Ok, perhaps it is time to quit pretending that Aaron Boone will hit again. Last night, Boone was the difference between winning a four-game series and merely treading water.
Of course, the entire series was fantastic. Three straight extra-inning games, all four games decided in the teams' last at-bat, and fantastic pitching performances made the series seem more like an October matchup rather than a weekday series in May. No, it didn't get top-billing on SportsCenter (remind me why I even bother to watch that show?), but for pure entertainment purposes, you couldn't beat it. CC Sabathia recovered from a three-run fourth to go 8.2 innings to allow the team to not only stay in the ballgame, but have a chance to win it.
Permit me to engage in a tangent. This isn't really targeted at ESPN per se, but they as the largest and most influencial sports network is most reponsible for the complete dumbing-down of sports shows. Instead of showing, you know, highlights, SportsCenter would rather bombard its viewers with "breakdowns" of the highlights, which are essentially an analyst telling the viewing what they would have seen if the actual highlight was shown. "Harold Reynolds shows you how to turn a double play! Joh Kruk tells you who's good!" I guess it's one thing if the talking heads have a track record of intelligent comments and ideas, but quite another if the only reason for being on the show is their affable personality or everyman-type banter. Which is why I don't watch Baseball Tonight if Mssrs. Kruk and Reynolds are on. Just because someone had success on the field doesn't mean that they're good at talking about the game away from the diamond. Think of this Player-Analyst complex as a parallel to the Player-Manager priniciple; some of the best managers in history had little to no major-league experience. The cult of personality that seems to permeate ESPN reaches its apex with characters like Kruk and Reynolds spouting platitudes and cliches, but unforrtunately does not stop there; try watching their college football studio shows. For that matter, try watching Stephen A. Smith's (or as Cavaliers owner Dan Gilbert likes to call him, John A. Doe) rants.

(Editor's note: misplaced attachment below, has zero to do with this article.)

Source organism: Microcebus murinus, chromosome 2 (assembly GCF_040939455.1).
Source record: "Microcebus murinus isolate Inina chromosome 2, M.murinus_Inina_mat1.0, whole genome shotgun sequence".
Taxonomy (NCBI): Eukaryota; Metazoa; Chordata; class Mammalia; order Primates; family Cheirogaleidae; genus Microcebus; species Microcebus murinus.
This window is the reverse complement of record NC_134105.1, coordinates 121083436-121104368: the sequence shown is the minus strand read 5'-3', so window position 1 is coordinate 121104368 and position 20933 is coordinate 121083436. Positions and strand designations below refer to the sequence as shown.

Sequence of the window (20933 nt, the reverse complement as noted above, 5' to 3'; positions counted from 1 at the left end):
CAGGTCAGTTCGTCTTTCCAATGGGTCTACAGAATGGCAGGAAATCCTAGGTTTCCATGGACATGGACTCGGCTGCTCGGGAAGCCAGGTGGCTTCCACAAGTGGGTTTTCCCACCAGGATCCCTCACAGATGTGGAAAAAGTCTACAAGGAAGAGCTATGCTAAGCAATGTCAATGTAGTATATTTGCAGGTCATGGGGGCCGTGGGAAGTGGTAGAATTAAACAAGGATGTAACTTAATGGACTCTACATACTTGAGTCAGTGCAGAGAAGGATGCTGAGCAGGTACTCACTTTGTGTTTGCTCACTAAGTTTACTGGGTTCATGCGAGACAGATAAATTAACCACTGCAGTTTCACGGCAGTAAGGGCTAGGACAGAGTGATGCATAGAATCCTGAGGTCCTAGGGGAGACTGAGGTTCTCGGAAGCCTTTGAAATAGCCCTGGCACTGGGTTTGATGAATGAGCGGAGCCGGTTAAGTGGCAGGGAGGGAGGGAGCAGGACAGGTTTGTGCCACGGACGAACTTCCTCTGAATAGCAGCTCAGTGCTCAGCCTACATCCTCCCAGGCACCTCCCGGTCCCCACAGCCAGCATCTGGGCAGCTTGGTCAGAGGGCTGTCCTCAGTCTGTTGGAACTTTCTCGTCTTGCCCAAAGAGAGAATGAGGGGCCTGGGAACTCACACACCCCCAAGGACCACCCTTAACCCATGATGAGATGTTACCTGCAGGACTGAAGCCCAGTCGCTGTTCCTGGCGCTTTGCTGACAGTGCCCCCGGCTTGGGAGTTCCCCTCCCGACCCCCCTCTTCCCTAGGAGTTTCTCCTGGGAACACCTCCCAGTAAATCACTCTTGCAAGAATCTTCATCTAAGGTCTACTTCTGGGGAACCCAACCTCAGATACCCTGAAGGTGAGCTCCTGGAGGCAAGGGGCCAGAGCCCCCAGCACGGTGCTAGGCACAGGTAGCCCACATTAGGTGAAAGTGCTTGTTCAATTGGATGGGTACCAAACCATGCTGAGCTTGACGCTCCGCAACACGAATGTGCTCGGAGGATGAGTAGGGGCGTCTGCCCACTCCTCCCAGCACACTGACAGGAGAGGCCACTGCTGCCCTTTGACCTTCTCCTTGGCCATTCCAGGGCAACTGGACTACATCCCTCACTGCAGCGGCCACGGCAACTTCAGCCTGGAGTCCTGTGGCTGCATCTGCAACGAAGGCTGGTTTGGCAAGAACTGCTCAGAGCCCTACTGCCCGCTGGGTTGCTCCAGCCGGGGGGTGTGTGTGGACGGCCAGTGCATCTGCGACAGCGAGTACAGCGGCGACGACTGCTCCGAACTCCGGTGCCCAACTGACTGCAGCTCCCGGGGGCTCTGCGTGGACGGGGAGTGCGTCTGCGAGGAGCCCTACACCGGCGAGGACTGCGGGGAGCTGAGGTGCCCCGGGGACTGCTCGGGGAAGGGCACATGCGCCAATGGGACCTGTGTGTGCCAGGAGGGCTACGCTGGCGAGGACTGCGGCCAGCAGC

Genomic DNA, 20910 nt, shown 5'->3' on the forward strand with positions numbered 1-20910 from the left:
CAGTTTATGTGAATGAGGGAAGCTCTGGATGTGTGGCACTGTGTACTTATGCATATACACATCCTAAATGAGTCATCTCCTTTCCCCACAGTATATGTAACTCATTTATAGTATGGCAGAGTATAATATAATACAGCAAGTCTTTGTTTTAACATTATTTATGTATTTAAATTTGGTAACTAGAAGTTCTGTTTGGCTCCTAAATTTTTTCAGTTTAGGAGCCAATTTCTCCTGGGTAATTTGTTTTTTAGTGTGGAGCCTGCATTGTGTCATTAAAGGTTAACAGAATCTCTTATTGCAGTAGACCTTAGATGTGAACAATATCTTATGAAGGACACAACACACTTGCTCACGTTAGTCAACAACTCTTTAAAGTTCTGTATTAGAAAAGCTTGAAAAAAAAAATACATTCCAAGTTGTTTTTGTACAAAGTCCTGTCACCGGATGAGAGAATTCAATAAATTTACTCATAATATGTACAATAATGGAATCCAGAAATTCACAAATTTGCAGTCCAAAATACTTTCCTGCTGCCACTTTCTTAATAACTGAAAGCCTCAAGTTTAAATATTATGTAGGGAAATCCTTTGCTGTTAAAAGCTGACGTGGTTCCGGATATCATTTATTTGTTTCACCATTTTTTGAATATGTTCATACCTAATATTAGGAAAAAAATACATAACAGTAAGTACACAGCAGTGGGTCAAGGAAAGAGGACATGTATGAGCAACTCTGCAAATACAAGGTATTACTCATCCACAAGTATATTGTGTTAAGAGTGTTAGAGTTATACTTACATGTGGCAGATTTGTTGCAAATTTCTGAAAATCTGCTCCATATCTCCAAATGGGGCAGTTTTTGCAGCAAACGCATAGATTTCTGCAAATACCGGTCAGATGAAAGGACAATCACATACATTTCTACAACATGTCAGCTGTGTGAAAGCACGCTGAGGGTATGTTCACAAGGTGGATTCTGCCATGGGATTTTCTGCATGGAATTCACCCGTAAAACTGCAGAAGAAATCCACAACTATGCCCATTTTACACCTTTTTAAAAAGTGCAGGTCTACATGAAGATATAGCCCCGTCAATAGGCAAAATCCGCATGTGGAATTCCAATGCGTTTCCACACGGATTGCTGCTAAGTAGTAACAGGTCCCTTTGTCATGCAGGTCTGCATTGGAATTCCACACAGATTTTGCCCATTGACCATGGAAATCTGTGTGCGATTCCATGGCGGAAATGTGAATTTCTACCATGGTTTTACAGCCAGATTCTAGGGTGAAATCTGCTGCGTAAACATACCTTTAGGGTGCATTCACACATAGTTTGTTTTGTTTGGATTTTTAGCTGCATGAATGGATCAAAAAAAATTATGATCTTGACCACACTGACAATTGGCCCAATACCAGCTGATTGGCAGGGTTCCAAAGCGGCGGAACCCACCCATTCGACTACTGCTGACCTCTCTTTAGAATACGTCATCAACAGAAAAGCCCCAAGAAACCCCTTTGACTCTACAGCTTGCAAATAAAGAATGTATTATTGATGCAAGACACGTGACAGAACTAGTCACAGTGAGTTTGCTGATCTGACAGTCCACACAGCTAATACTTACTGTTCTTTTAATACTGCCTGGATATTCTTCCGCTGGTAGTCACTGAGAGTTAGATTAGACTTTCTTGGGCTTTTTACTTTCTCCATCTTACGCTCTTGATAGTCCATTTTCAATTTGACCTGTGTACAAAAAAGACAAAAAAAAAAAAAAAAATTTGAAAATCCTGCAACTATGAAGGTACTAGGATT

When the Indians activate Juan Gonzalez (which could be prior to the start of their upcoming road trip), they should send Aaron Boone down. Or bench him. Casey Blake is currently posting a .708 OPS, which is pretty bad for a right fielder, but compared to Boone's .486 OPS, it looks positively Ruthian. This team needs offense, and for right now, I'll take a drop-off in defense at third in order to get it. Jody Gerut and Grady Sizemore are hitting well in left and center, and adding Juan Gonzalez would help greatly to stabilize the lineup, probably moving Victor Martinez down in the order.
His opposite-field hit against Joe Nathan notwithstanding, Martinez has simply been awful against right-handed pitching thus far. I think he'll figure out his swing eventually, but the team simply can't afford for him to be hitting cleanup while he does it. The good news for Martinez is that he gets to face Barry Zito tonight.